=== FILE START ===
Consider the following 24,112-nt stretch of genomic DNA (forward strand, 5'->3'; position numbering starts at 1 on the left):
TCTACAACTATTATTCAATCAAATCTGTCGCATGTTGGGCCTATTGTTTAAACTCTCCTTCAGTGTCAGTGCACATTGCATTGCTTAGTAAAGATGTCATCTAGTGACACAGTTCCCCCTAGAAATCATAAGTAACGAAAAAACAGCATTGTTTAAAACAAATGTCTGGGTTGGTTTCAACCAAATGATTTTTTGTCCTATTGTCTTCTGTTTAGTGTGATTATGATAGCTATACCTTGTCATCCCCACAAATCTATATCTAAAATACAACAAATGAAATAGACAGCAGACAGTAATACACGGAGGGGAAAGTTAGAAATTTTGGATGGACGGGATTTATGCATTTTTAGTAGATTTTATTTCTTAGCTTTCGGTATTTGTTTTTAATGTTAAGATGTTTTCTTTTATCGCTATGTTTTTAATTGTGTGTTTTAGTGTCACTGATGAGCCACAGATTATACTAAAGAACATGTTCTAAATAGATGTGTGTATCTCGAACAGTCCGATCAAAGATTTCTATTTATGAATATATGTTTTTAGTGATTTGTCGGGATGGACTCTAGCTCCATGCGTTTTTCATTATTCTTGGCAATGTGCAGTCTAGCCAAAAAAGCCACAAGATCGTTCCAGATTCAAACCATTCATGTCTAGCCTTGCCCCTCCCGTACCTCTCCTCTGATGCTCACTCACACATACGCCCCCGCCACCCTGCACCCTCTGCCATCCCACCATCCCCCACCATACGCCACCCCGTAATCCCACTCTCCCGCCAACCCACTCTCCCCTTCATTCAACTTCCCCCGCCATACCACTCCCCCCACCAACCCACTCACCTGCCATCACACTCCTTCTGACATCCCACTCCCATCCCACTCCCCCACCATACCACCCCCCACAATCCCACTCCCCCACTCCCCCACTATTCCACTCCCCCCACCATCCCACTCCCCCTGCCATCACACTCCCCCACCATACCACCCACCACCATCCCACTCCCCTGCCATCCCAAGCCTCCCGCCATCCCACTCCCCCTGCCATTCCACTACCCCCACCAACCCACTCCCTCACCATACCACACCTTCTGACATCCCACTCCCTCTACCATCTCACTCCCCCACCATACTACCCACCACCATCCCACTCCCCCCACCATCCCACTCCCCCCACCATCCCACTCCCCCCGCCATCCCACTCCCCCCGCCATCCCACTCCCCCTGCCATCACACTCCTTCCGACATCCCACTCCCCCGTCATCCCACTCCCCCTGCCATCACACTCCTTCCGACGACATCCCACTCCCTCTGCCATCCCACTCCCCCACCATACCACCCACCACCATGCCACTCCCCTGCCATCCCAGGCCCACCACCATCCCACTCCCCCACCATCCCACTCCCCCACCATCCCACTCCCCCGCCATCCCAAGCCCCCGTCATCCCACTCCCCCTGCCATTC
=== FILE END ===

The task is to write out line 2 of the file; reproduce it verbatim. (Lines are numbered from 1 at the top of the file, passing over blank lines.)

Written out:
TCTACAACTATTATTCAATCAAATCTGTCGCATGTTGGGCCTATTGTTTAAACTCTCCTTCAGTGTCAGTGCACATTGCATTGCTTAGTAAAGATGTCATCTAGTGACACAGTTCCCCCTAGAAATCATAAGTAACGAAAAAACAGCATTGTTTAAAACAAATGTCTGGGTTGGTTTCAACCAAATGATTTTTTGTCCTATTGTCTTCTGTTTAGTGTGATTATGATAGCTATACCTTGTCATCCCCACAAATCTATATCTAAAATACAACAAATGAAATAGACAGCAGACAGTAATACACGGAGGGGAAAGTTAGAAATTTTGGATGGACGGGATTTATGCATTTTTAGTAGATTTTATTTCTTAGCTTTCGGTATTTGTTTTTAATGTTAAGATGTTTTCTTTTATCGCTATGTTTTTAATTGTGTGTTTTAGTGTCACTGATGAGCCACAGATTATACTAAAGAACATGTTCTAAATAGATGTGTGTATCTCGAACAGTCCGATCAAAGATTTCTATTTATGAATATATGTTTTTAGTGATTTGTCGGGATGGACTCTAGCTCCATGCGTTTTTCATTATTCTTGGCAATGTGCAGTCTAGCCAAAAAAGCCACAAGATCGTTCCAGATTCAAACCATTCATGTCTAGCCTTGCCCCTCCCGTACCTCTCCTCTGATGCTCACTCACACATACGCCCCCGCCACCCTGCACCCTCTGCCATCCCACCATCCCCCACCATACGCCACCCCGTAATCCCACTCTCCCGCCAACCCACTCTCCCCTTCATTCAACTTCCCCCGCCATACCACTCCCCCCACCAACCCACTCACCTGCCATCACACTCCTTCTGACATCCCACTCCCATCCCACTCCCCCACCATACCACCCCCCACAATCCCACTCCCCCACTCCCCCACTATTCCACTCCCCCCACCATCCCACTCCCCCTGCCATCACACTCCCCCACCATACCACCCACCACCATCCCACTCCCCTGCCATCCCAAGCCTCCCGCCATCCCACTCCCCCTGCCATTCCACTACCCCCACCAACCCACTCCCTCACCATACCACACCTTCTGACATCCCACTCCCTCTACCATCTCACTCCCCCACCATACTACCCACCACCATCCCACTCCCCCCACCATCCCACTCCCCCCACCATCCCACTCCCCCCGCCATCCCACTCCCCCCGCCATCCCACTCCCCCTGCCATCACACTCCTTCCGACATCCCACTCCCCCGTCATCCCACTCCCCCTGCCATCACACTCCTTCCGACGACATCCCACTCCCTCTGCCATCCCACTCCCCCACCATACCACCCACCACCATGCCACTCCCCTGCCATCCCAGGCCCACCACCATCCCACTCCCCCACCATCCCACTCCCCCACCATCCCACTCCCCCGCCATCCCAAGCCCCCGTCATCCCACTCCCCCTGCCATTC